The snow failed to dampen our spirits – or reduce the attendance – at the Sheffield office’s seminar last week. Despite difficult travelling conditions we welcomed 21 visitors to Sheaf Bank for a full day of presentations and discussions led by Regional Manager Andy Norton and Post-Excavation Manager Andrea Burgess.
After removing wellies and waterproofs we began with a fascinating presentation by Dr Paul Baggaley about the use of UAVs (or ‘drones’) in archaeological survey. With standard and near Infra-Red cameras, and a lot of know-how, Paul’s team can produce digital images of whole landscapes from a single day’s survey.
Then Jackie McKinley took over to talk about cremation burials. She described how the specialist excavation of these graves can reveal so much about the process of cremation and the way that people were buried. With radiocarbon analysis of cremated bone now possible, the dates of these burials and the grave goods can be refined considerably.
After a break Dr Alistair Barclay gave a presentation on radiocarbon dating and Bayesian modelling. Over the last couple of decades, the precision of radiocarbon analysis and the use of Bayesian analysis combine to be able to give us dates to within 100 years, or less in many cases. It is real progress that, even in prehistory, we can begin to understand the duration of settlements in terms of generations. By the end of the session, several people (including Wessex staff) were heard muttering ‘I think I understand Bayesian modelling now…’
Sarah Wyles then led a short but informative discussion about environmental sampling. She described how the inclusion of multiple, small, soil samples in our sampling strategies allow her to look at past environments in much more detail.
During an excellent lunch – supplied by Carol’s Catering Service who deserve a special mention for making it through the snow – there were displays and information posters about a range of projects.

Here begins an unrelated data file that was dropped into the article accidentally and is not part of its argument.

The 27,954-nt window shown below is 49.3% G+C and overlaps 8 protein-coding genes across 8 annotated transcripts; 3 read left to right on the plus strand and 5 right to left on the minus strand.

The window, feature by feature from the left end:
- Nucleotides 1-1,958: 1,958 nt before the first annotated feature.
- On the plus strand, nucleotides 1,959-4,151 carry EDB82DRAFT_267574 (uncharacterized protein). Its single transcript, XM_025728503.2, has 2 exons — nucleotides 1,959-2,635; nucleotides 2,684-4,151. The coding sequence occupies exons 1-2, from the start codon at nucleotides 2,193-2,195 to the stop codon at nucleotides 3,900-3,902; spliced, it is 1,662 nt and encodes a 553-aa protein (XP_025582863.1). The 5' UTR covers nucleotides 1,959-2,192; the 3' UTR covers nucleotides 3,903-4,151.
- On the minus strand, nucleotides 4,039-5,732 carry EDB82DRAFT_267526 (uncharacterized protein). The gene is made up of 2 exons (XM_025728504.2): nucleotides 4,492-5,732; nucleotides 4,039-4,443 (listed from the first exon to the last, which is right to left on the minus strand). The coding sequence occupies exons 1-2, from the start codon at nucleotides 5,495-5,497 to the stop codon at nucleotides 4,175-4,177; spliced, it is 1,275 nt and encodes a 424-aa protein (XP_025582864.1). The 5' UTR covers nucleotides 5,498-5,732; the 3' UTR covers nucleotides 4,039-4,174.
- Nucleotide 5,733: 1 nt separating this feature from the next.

The afternoon session began with a talk by Laura Joyner about Wessex Archaeology’s Outreach and Education projects. Laura’s presentation included Operation Nightingale and Project Florence, in which heritage and community archaeology were part of a military recovery initiative for injured soldiers. There was great interest in this aspect of Wessex’s work which the audience described as ‘inspiring’.
Lorraine Mepham closed the day with a discussion about archiving the results of our excavations and surveys. With Wessex carrying out projects across England, Scotland and Wales, meeting the requirements of so many different museums is no mean feat. Museum storage space is limited and the main challenges for the future will be dealing with digital data and considering the need to select the material that we store.
Our aim was to offer informative presentations to fellow heritage professionals and to promote Wessex’s charitable status and outreach projects. We hope that the participants were inspired to consider partnering with us to deliver outreach and education projects across the north.
The feedback from the event was very positive. So much so that we are considering running a similar event next year – watch this space.
Andrea Burgess – Project Manager, PX Analysis and Reporting